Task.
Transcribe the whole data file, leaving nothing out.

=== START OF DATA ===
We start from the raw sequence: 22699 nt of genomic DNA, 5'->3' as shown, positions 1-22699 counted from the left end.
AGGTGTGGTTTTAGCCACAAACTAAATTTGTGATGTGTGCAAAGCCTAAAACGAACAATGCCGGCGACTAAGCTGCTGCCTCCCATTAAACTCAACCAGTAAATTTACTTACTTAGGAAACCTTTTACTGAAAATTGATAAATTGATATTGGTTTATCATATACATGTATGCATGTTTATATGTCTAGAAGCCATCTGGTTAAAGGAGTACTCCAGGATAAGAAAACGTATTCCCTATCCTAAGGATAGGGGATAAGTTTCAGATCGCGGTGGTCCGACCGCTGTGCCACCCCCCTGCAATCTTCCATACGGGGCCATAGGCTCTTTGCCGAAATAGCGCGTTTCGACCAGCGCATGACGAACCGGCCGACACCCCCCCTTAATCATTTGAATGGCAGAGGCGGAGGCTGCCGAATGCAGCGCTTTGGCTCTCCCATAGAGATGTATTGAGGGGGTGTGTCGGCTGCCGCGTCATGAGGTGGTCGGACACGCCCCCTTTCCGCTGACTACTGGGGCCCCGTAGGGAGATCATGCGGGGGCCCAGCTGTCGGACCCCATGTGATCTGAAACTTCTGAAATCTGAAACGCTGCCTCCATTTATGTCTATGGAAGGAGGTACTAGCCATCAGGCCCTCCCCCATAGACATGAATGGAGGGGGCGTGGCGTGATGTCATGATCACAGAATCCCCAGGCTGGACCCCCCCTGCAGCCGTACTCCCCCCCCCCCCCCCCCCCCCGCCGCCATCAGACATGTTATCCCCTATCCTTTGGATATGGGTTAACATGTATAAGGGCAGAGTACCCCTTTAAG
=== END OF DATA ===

We start from the raw sequence: 22699 nt of genomic DNA, 5'->3' as shown, positions 1-22699 counted from the left end.
AGGTGTGGTTTTAGCCACAAACTAAATTTGTGATGTGTGCAAAGCCTAAAACGAACAATGCCGGCGACTAAGCTGCTGCCTCCCATTAAACTCAACCAGTAAATTTACTTACTTAGGAAACCTTTTACTGAAAATTGATAAATTGATATTGGTTTATCATATACATGTATGCATGTTTATATGTCTAGAAGCCATCTGGTTAAAGGAGTACTCCAGGATAAGAAAACGTATTCCCTATCCTAAGGATAGGGGATAAGTTTCAGATCGCGGTGGTCCGACCGCTGTGCCACCCCCCTGCAATCTTCCATACGGGGCCATAGGCTCTTTGCCGAAATAGCGCGTTTCGACCAGCGCATGACGAACCGGCCGACACCCCCCCTTAATCATTTGAATGGCAGAGGCGGAGGCTGCCGAATGCAGCGCTTTGGCTCTCCCATAGAGATGTATTGAGGGGGTGTGTCGGCTGCCGCGTCATGAGGTGGTCGGACACGCCCCCTTTCCGCTGACTACTGGGGCCCCGTAGGGAGATCATGCGGGGGCCCAGCTGTCGGACCCCATGTGATCTGAAACTTCTGAAATCTGAAACGCTGCCTCCATTTATGTCTATGGAAGGAGGTACTAGCCATCAGGCCCTCCCCCATAGACATGAATGGAGGGGGCGTGGCGTGATGTCATGATCACAGAATCCCCAGGCTGGACCCCCCCTGCAGCCGTACTCCCCCCCCCCCCCCCCCCCCCGCCGCCATCAGACATGTTATCCCCTATCCTTTGGATATGGGTTAACATGTATAAGGGCAGAGTACCCCTTTAAG